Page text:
The Solomon Islands Government is being called on by a local chief to lift the beche-de-mer ban it had imposed four years ago while investigating the illegal harvesting and trading of the marine commodity.The Assistant Paramount Chief of Duff Islands in Temotu Province, Noel Hatu says his people depend very much on the marine commodity for survival and are finding it difficult to obtain money with the limited resources they have.
Chief Hatu says the Government's ban on harvesting and selling of beche-de-mer has badly affected his people, especially school children. He says with no money to pay for school fees, children are no longer attending schools.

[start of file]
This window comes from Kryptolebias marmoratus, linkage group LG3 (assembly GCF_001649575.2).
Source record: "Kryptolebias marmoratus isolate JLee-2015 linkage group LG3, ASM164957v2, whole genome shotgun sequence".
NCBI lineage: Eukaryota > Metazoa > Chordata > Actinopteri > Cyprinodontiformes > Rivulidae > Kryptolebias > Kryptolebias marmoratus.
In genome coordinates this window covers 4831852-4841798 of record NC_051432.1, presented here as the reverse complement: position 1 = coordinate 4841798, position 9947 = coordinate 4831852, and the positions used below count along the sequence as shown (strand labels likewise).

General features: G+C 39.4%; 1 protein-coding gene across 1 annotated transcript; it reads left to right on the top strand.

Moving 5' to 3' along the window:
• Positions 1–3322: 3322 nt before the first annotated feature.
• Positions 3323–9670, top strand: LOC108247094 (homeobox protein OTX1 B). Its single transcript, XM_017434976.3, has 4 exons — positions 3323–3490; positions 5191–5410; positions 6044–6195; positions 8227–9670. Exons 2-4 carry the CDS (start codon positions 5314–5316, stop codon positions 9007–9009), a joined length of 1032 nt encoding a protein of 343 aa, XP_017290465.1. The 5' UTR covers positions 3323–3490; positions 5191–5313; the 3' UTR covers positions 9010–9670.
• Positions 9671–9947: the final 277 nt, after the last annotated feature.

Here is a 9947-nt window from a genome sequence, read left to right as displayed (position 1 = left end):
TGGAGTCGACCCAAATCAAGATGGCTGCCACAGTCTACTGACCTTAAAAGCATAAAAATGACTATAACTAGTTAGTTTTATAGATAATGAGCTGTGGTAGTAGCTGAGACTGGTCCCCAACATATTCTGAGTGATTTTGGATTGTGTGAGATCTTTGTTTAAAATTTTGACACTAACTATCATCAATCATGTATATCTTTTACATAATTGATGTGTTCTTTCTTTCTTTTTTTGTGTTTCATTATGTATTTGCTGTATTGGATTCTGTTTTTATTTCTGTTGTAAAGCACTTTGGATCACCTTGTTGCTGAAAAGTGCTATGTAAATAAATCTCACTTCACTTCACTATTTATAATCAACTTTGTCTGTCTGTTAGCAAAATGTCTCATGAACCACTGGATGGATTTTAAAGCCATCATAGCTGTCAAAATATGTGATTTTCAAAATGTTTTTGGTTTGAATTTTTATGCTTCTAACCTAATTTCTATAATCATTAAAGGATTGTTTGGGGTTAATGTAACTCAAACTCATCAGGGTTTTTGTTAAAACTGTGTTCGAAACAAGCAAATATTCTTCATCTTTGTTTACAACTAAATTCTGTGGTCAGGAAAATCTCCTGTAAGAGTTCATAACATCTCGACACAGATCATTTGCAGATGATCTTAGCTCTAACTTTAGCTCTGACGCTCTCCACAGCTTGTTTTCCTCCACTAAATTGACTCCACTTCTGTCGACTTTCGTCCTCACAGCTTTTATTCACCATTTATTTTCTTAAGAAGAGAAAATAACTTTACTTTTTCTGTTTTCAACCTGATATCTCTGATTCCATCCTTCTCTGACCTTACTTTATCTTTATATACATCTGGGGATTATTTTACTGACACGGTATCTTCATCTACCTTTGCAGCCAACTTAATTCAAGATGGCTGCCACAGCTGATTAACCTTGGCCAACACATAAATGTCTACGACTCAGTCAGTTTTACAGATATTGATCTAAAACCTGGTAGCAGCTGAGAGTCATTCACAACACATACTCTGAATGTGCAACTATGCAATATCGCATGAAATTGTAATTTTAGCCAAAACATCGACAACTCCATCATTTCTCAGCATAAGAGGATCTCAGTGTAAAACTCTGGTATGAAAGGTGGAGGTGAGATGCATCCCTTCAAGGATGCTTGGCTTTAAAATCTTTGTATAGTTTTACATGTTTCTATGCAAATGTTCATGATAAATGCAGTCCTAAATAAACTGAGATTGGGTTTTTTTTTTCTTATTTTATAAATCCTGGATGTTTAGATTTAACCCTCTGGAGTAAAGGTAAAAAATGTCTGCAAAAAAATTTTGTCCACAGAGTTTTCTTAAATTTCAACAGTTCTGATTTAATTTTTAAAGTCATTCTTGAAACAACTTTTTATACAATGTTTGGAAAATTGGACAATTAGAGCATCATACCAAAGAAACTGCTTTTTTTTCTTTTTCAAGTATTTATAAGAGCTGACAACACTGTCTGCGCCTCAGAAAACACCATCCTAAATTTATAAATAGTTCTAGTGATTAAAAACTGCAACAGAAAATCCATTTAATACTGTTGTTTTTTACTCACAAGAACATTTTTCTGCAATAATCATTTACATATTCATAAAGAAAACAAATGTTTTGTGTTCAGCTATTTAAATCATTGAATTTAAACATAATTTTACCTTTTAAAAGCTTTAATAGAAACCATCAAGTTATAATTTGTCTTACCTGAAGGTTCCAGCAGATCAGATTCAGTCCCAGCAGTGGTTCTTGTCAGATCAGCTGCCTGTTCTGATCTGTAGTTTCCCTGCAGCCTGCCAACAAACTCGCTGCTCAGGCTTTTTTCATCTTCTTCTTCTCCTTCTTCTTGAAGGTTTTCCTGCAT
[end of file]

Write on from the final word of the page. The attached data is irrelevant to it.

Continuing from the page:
Similarly for the tiny atoll of Ontong Java, 30 years of continuous fishing has brought the sea cucumber fishery to collapse. With few other sources of cash, people are now enduring hardship.
Sea cucumber and beche-de-mer (its processed form) is a source of livelihood for many communities but it is being overfished as a result of continuous fishing and lack of effective management by authorities. Communities are now feeling the pain of losing an important income source.
Bêche-de-mer is a luxury food in China where it is called "hai sen" and said to have medicinal and aphrodisiac qualities. High demand for the product has provided a lucrative trade for small businesses throughout the Pacific.